This Article discusses the importance of states’ interests in procreation and child rearing and the Supreme Court’s constant recognition of those interests. Ultimately, this Article argues that judicial decisions recognizing same-sex marriage have marginalized, or “reconceived,” the role of children in marriage, in several important ways, all to the marked disadvantage of children.
Notwithstanding the reference to Black Friday, the story, from the CBC, is still relevant:
As Black Friday approaches, here’s something that might make you see red: If you’re a woman, you may be paying more for a range of products than men are.
The practice is called gender pricing, where men and women are charged different amounts for similar products and services.
While some jurisdictions such as New York City have outlawed pricing discrimination based on gender, no laws in Canada prohibit the practice.
CBC’s Marketplacetested gender pricing at three of Canada’s largest retailers — Wal-Mart, Hudson’s Bay and Target — and found that similar products for men and women weren’t always the same price.
Thursday, December 4, 2014
[A] federal court in Texas has expressly held that Title VII’s prohibition against sex discrimination does not extend to a transgender employee. Eure v. The Sage Corp. (W.D. Tex. 11/19/14) (h/t: Eric Meyer) involves a truck-driving instructor born a female but who presents as a male. Eure alleged that her employer’s National Project Director, upon seeing her with a student, said, “What is that and who hired that,” adding that Sage did not hire “cross genders.”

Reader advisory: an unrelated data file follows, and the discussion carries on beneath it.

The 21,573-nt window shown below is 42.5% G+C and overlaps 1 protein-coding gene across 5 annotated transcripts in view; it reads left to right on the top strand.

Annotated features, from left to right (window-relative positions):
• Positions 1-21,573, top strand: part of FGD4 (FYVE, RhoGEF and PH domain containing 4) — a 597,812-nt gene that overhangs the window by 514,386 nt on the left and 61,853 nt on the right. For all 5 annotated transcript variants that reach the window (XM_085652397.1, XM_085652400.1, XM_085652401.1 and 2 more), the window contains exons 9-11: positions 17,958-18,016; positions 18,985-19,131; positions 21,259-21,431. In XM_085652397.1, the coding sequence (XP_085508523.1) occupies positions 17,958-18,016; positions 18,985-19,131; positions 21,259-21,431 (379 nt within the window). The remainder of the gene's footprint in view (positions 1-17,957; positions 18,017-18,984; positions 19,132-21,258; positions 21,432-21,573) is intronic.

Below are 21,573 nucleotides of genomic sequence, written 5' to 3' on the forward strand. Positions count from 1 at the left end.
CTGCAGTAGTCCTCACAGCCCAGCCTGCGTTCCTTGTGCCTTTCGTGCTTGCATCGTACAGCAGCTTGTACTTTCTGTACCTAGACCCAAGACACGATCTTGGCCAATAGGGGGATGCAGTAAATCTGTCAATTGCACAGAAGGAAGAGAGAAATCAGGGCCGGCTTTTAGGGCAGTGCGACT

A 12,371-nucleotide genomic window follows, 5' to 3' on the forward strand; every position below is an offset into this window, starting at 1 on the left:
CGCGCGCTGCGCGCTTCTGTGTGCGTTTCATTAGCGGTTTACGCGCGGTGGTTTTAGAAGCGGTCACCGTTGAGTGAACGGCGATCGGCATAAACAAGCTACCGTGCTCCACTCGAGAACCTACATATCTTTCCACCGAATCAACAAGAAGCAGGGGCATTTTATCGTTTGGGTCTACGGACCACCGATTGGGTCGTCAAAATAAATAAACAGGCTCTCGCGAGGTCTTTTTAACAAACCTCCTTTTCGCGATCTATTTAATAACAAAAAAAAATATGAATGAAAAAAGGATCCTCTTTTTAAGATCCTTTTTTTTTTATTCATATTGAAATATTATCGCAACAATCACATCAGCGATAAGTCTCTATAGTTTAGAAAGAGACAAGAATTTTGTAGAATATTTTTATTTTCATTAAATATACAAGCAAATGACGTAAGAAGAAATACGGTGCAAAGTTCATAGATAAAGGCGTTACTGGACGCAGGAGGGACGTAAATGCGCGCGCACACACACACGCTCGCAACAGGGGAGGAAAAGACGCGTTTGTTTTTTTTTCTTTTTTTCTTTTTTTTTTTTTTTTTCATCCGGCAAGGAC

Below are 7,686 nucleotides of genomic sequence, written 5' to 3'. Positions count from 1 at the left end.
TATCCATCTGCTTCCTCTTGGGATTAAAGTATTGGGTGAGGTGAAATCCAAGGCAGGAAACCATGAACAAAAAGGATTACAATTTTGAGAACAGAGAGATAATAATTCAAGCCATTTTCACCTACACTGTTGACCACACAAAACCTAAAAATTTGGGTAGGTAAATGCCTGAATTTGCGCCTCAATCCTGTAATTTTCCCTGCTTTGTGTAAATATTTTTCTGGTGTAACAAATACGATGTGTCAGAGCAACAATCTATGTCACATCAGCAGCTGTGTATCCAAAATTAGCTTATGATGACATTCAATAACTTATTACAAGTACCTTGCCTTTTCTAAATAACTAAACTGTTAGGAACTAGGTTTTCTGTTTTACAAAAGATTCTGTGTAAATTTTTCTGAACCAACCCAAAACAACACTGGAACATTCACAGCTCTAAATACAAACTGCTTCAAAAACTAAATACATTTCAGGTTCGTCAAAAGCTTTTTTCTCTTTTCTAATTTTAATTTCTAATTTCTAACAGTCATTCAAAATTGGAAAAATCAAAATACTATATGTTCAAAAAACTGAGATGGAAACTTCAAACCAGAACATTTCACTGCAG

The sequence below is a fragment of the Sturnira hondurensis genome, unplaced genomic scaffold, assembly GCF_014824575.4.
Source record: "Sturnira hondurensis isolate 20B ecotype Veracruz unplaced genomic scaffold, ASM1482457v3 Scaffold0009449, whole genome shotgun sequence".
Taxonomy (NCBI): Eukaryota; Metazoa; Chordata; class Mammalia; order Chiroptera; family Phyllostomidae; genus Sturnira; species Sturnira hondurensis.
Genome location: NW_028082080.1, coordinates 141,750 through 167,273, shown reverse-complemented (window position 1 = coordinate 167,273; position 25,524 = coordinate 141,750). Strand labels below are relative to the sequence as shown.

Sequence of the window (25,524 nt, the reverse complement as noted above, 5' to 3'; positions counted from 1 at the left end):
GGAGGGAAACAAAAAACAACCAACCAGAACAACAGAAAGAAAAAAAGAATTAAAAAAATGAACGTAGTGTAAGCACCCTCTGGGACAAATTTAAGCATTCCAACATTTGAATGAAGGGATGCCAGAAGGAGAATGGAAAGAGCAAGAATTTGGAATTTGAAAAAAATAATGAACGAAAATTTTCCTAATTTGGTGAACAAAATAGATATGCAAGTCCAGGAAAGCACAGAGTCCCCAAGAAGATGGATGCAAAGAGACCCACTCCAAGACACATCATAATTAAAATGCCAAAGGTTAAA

The court, however, dismissed Eure’s sex-discrimination claim, concluding that Title VII’s prohibition against sex discrimination does not cover transgender employees.
In some cases, the plaintiffs bringing successful sex stereotyping claims are transgender people, arguing that the discrimination that they have suffered is because their coworkers perceived their behavior or appearance as not “masculine or feminine enough.” However, courts have been reluctant to extend the sex stereotyping theory to cover circumstances where the plaintiff is discriminated against because the plaintiff’s status as a transgender man or woman, without any additional evidence related to gender stereotype non-conformity….[D]iscrimination based on transgender status is [not] per se gender stereotyping actionable under Title VII.
A Colorado mother claims in a federal lawsuit that she was fired from her hairstylist job after she sought to take periodic work breaks to pump breast milk but was rebuffed by an employer who called the idea "gross," court documents showed on Tuesday.